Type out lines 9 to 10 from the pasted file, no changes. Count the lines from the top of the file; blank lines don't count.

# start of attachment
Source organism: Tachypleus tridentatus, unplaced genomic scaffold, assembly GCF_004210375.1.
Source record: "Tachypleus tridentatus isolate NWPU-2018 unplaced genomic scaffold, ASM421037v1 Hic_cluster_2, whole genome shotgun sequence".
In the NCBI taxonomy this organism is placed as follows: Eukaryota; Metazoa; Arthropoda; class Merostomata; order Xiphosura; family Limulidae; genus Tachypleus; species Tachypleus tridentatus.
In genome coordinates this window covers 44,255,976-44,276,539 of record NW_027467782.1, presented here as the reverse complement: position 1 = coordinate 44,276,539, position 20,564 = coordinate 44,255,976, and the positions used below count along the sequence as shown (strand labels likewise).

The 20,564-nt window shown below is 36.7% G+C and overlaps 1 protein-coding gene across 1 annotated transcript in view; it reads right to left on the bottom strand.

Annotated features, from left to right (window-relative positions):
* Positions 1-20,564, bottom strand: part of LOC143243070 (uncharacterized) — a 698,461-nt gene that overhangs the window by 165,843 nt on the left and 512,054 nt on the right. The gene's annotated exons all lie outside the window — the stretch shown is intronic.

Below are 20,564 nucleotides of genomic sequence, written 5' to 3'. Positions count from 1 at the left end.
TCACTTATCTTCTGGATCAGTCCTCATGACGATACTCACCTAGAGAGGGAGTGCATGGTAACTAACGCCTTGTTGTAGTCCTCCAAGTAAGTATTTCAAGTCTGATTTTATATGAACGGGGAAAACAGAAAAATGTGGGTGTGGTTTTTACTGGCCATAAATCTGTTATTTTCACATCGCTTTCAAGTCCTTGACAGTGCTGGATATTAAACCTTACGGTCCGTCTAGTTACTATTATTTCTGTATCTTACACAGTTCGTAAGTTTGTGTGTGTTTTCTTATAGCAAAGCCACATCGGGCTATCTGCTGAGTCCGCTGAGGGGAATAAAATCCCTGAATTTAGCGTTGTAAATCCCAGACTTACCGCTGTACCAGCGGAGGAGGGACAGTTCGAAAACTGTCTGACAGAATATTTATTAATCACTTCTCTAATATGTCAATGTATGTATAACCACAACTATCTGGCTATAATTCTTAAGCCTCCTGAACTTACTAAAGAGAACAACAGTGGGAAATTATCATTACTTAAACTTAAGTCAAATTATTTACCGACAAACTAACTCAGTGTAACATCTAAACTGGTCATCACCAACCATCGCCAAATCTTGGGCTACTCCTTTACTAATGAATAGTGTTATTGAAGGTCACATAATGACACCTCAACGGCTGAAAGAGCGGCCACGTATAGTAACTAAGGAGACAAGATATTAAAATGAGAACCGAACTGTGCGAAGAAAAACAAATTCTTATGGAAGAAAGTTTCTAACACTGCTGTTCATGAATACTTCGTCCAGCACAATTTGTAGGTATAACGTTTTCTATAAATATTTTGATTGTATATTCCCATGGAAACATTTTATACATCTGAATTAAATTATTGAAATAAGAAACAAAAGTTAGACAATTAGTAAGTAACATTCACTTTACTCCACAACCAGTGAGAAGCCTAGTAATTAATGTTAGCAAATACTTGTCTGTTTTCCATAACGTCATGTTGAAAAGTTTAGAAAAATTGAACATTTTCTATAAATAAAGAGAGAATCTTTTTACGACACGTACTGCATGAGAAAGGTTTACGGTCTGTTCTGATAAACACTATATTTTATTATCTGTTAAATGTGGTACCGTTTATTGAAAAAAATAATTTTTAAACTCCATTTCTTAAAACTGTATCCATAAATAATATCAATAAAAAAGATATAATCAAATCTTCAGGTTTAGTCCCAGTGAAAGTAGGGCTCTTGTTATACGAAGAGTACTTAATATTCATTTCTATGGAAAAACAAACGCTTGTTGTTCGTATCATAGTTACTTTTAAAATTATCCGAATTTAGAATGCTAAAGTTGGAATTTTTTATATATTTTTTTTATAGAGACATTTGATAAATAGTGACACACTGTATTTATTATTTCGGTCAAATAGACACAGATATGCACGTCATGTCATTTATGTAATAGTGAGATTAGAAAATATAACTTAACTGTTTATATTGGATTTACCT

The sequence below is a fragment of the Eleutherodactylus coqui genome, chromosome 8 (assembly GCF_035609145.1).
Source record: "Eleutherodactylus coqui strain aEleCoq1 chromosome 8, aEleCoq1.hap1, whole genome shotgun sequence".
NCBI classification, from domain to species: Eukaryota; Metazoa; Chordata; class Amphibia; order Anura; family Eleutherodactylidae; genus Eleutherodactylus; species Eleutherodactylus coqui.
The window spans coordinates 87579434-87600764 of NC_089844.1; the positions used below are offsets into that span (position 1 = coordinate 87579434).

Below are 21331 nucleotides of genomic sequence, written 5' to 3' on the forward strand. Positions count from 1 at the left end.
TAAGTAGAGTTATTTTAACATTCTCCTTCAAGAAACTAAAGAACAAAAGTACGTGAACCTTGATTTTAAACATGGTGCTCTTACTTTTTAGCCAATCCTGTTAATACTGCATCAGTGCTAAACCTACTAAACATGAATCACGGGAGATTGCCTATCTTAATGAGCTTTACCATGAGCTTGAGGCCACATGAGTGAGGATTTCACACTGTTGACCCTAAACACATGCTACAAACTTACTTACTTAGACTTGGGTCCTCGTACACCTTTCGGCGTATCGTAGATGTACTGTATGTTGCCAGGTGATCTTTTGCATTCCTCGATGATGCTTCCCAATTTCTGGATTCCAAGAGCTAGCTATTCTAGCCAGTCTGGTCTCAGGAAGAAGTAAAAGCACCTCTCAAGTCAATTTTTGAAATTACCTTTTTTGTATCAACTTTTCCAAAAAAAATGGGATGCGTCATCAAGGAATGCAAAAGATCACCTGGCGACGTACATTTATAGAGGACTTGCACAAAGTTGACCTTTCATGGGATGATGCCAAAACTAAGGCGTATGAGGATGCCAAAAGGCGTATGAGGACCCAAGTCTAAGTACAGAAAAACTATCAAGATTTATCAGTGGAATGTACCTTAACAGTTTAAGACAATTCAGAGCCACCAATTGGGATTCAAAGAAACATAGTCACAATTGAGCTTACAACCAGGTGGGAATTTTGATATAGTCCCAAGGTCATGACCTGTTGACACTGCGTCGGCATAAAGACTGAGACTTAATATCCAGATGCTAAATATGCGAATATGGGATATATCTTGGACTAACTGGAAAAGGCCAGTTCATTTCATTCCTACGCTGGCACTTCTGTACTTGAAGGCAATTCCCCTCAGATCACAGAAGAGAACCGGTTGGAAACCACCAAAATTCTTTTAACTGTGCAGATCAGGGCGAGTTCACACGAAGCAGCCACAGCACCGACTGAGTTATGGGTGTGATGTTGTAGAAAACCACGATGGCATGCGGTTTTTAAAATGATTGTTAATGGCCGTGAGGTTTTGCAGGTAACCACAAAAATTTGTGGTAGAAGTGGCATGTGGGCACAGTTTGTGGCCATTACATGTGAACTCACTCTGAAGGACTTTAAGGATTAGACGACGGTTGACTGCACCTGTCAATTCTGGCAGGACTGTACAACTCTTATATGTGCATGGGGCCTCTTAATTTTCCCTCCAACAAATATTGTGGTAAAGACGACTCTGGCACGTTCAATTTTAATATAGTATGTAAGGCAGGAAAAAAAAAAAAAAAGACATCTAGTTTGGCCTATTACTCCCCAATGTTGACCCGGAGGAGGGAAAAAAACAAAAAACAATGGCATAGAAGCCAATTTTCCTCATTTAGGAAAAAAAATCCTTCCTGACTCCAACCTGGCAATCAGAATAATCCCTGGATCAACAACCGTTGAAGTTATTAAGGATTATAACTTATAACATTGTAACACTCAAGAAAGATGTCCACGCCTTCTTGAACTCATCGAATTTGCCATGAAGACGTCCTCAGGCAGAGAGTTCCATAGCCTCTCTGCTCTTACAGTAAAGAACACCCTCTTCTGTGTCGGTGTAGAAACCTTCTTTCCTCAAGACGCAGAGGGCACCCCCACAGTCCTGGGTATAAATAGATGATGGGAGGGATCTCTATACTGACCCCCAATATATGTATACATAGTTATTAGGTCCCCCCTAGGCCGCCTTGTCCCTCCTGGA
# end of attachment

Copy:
TCACTTATCTTCTGGATCAGTCCTCATGACGATACTCACCTAGAGAGGGAGTGCATGGTAACTAACGCCTTGTTGTAGTCCTCCAAGTAAGTATTTCAAGTCTGATTTTATATGAACGGGGAAAACAGAAAAATGTGGGTGTGGTTTTTACTGGCCATAAATCTGTTATTTTCACATCGCTTTCAAGTCCTTGACAGTGCTGGATATTAAACCTTACGGTCCGTCTAGTTACTATTATTTCTGTATCTTACACAGTTCGTAAGTTTGTGTGTGTTTTCTTATAGCAAAGCCACATCGGGCTATCTGCTGAGTCCGCTGAGGGGAATAAAATCCCTGAATTTAGCGTTGTAAATCCCAGACTTACCGCTGTACCAGCGGAGGAGGGACAGTTCGAAAACTGTCTGACAGAATATTTATTAATCACTTCTCTAATATGTCAATGTATGTATAACCACAACTATCTGGCTATAATTCTTAAGCCTCCTGAACTTACTAAAGAGAACAACAGTGGGAAATTATCATTACTTAAACTTAAGTCAAATTATTTACCGACAAACTAACTCAGTGTAACATCTAAACTGGTCATCACCAACCATCGCCAAATCTTGGGCTACTCCTTTACTAATGAATAGTGTTATTGAAGGTCACATAATGACACCTCAACGGCTGAAAGAGCGGCCACGTATAGTAACTAAGGAGACAAGATATTAAAATGAGAACCGAACTGTGCGAAGAAAAACAAATTCTTATGGAAGAAAGTTTCTAACACTGCTGTTCATGAATACTTCGTCCAGCACAATTTGTAGGTATAACGTTTTCTATAAATATTTTGATTGTATATTCCCATGGAAACATTTTATACATCTGAATTAAATTATTGAAATAAGAAACAAAAGTTAGACAATTAGTAAGTAACATTCACTTTACTCCACAACCAGTGAGAAGCCTAGTAATTAATGTTAGCAAATACTTGTCTGTTTTCCATAACGTCATGTTGAAAAGTTTAGAAAAATTGAACATTTTCTATAAATAAAGAGAGAATCTTTTTACGACACGTACTGCATGAGAAAGGTTTACGGTCTGTTCTGATAAACACTATATTTTATTATCTGTTAAATGTGGTACCGTTTATTGAAAAAAATAATTTTTAAACTCCATTTCTTAAAACTGTATCCATAAATAATATCAATAAAAAAGATATAATCAAATCTTCAGGTTTAGTCCCAGTGAAAGTAGGGCTCTTGTTATACGAAGAGTACTTAATATTCATTTCTATGGAAAAACAAACGCTTGTTGTTCGTATCATAGTTACTTTTAAAATTATCCGAATTTAGAATGCTAAAGTTGGAATTTTTTATATATTTTTTTTATAGAGACATTTGATAAATAGTGACACACTGTATTTATTATTTCGGTCAAATAGACACAGATATGCACGTCATGTCATTTATGTAATAGTGAGATTAGAAAATATAACTTAACTGTTTATATTGGATTTACCT

The sequence below is a fragment of the Eleutherodactylus coqui genome, chromosome 8 (assembly GCF_035609145.1).